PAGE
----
I don’t know what single payer is!
All developed world countries except for the United States offer their citizens high quality health care with affordable out of pocket costs. They do so using a single payer system or a system that is functionally very similar to single payer.
In 2015, when Bernie Sanders announced his intention to run for president, his campaign’s centerpiece proposal was Medicare for All. He also authored a Medicare for All bill in 2017. This popular proposal was cosponsored by 17 other Senators.
Single payer, improved Medicare for all, improved Badgercare for all, improved Medicaid for all–these are the same thing. Badgercare is the name of Medicaid in Wisconsin. The idea is to have a single health insurance program with comprehensive benefits that everyone is eligible for. This is called a single payer system, and it could be created by making Medicare or Badgercare–programs for which only certain people are eligible–universal programs everyone is eligible for. In Wisconsin, we could make a single payer system by improving Badgercare and making it universal; in the entire United States, we could make a single payer system by improving Medicare and making it universal. “Improved Medicare for all” is the most common phrase to describe this idea, but it is the same thing as “single payer,” “improved Badgercare for all,” and “improved Medicaid for all.”
Medicare is a government-run health insurance program that is available for Americans age 65 or older. People who are enrolled in Medicare really, really like it. We want to make everyone eligible for Medicare–not just people who are 65 or older. Medicare does have some problems, but we want to take what people like so much about Medicare and extend it to everyone, as well as fix Medicare’s existing problems.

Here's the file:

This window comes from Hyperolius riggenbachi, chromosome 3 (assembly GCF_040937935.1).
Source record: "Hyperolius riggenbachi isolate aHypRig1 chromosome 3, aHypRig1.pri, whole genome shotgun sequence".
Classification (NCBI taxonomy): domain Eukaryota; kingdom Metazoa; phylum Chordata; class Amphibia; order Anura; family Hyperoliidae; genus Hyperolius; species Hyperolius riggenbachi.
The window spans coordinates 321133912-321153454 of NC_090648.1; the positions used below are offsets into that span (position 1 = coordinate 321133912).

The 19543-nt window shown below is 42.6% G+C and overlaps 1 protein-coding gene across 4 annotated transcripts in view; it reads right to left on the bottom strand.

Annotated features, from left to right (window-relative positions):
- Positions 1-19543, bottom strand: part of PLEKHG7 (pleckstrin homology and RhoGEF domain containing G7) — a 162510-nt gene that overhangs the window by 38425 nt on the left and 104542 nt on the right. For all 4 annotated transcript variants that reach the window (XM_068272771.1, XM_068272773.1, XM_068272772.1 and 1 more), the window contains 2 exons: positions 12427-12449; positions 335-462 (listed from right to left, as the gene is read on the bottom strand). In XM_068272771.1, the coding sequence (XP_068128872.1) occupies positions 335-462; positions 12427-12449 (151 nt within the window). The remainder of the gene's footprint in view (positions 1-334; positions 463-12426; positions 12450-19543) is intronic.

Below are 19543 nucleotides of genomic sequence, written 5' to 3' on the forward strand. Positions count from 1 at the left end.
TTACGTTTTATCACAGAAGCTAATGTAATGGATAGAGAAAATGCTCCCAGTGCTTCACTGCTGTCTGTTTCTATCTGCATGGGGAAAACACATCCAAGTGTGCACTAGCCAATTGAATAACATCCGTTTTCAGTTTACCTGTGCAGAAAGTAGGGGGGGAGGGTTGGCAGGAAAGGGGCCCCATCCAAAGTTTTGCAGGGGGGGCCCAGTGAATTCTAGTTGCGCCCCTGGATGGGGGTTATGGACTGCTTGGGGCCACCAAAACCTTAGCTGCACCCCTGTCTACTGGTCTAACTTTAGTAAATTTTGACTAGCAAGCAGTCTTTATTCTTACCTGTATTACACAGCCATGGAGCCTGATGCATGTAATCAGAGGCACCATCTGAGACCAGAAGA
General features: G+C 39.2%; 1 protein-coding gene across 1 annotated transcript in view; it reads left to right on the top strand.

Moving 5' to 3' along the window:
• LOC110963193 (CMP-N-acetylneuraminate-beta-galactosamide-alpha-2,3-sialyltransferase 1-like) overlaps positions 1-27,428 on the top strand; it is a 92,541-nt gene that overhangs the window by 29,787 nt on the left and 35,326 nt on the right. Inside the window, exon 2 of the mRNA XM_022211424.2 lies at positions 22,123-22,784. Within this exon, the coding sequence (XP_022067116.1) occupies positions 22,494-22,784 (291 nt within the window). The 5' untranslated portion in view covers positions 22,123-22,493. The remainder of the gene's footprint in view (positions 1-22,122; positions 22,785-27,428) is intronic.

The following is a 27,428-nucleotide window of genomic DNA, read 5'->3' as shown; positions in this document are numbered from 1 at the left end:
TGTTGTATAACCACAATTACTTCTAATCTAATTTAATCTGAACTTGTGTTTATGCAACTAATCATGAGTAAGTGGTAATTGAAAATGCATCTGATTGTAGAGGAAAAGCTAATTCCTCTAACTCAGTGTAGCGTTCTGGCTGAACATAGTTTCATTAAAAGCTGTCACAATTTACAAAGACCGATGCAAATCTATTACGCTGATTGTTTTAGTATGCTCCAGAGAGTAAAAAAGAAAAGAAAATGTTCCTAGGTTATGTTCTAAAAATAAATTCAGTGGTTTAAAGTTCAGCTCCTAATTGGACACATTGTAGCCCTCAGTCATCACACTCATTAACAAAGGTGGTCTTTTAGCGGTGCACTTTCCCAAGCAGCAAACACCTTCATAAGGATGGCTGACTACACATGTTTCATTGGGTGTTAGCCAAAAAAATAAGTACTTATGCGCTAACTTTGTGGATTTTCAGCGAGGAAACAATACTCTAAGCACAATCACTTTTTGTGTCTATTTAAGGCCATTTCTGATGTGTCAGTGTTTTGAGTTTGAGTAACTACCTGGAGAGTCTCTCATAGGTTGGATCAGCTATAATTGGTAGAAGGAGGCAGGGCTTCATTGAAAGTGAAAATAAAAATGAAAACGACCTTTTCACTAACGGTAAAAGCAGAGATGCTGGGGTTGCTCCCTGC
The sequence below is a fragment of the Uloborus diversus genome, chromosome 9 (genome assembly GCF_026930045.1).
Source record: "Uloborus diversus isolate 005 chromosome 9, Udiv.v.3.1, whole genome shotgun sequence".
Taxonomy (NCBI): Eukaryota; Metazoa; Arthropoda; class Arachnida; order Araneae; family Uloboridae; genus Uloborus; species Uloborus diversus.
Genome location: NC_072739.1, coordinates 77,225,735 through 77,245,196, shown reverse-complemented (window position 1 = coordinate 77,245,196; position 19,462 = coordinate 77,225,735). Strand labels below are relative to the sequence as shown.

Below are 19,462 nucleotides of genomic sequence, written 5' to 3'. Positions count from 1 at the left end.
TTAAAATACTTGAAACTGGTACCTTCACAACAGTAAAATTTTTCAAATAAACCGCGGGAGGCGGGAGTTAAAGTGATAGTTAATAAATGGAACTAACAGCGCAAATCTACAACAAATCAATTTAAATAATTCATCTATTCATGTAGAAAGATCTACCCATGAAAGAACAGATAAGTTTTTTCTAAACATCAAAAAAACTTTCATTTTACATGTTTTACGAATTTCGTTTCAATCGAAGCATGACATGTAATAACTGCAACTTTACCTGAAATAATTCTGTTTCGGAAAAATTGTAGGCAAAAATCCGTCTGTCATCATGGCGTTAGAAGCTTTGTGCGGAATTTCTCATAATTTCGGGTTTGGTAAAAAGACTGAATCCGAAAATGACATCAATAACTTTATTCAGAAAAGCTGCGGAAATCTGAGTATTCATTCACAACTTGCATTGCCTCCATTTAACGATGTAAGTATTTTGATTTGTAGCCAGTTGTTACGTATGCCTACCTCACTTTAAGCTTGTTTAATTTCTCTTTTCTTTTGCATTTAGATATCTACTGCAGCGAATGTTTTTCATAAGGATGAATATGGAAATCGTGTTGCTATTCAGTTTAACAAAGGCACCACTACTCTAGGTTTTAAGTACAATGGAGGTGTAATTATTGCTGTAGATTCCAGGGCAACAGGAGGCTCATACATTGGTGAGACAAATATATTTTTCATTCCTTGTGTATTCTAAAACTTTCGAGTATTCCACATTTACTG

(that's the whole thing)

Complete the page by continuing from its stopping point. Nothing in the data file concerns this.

People like Medicare because their medical bills are usually affordable and nearly every doctor and hospital accepts Medicare. People with Medicare rarely have to delay needed medical care or forego necessary medications because they can’t afford them.
Currently, over 300,000 people in Wisconsin have no health insurance at all. Extending health insurance to all of these people sounds like a very expensive proposition. However, this is not the case because Medicare and Badgercare are much more efficient than private insurance. If we look at all the health care spending in the entire state–including not only what the government spends through Medicare and Badgercare, but also what businesses spend on health insurance for their employees and what ordinary people pay to their insurance companies and health care providers–it would be much cheaper to cover everyone with Medicare or Badgercare than it would be to cover some people with Medicare and Badgercare, while everyone else has private insurance. A Medicare- or Badgercare for all system would still be cheaper than our current system even if it included the 300,000+ people in Wisconsin who have no health insurance–people private insurers have no plan to provide life-saving coverage.
I don’t think this could ever happen!
All other developed countries have universal health care systems, but a lot of people profit off the current system and would be unwilling to give up those profits without a fight. These people can write large checks to politicians to influence them to vote down single payer bills.
But no amount of money can buy votes. If we all talk to a few people about single payer, and those people talk to a few more people about single payer, pretty soon all the voters in Wisconsin will be demanding that their elected officials create a single payer system. If elected officials in Madison are afraid of losing their seat if they don’t help create a single payer system, they will defy their corporate donors and side with their constituents. And if they don’t, we can nominate someone who supports single payer to run against them in their next election. This is how we will win single payer for Wisconsin and for the United States.
But this can only happen if we all work together to educate the entire state–even people who don’t know what single payer is or who don’t yet think single payer is a good idea–about what is at stake and how single payer can help.
Tragically, people die, become disabled, go bankrupt, and otherwise suffer needlessly for lack of health insurance. Over 300,000 people in Wisconsin are one accident or serious illness away from tragedy. Yet even people with health insurance are having trouble affording life-saving medications and necessary medical care, or being pushed into financial ruin by unaffordable medical bills.
That’s why we need your help! We can win a healthy future for Wisconsin, but only if people like you step up to the plate. You can learn more surprising facts about single payer on our frequently asked questions page, and then find out about joining the movement or hosting an event.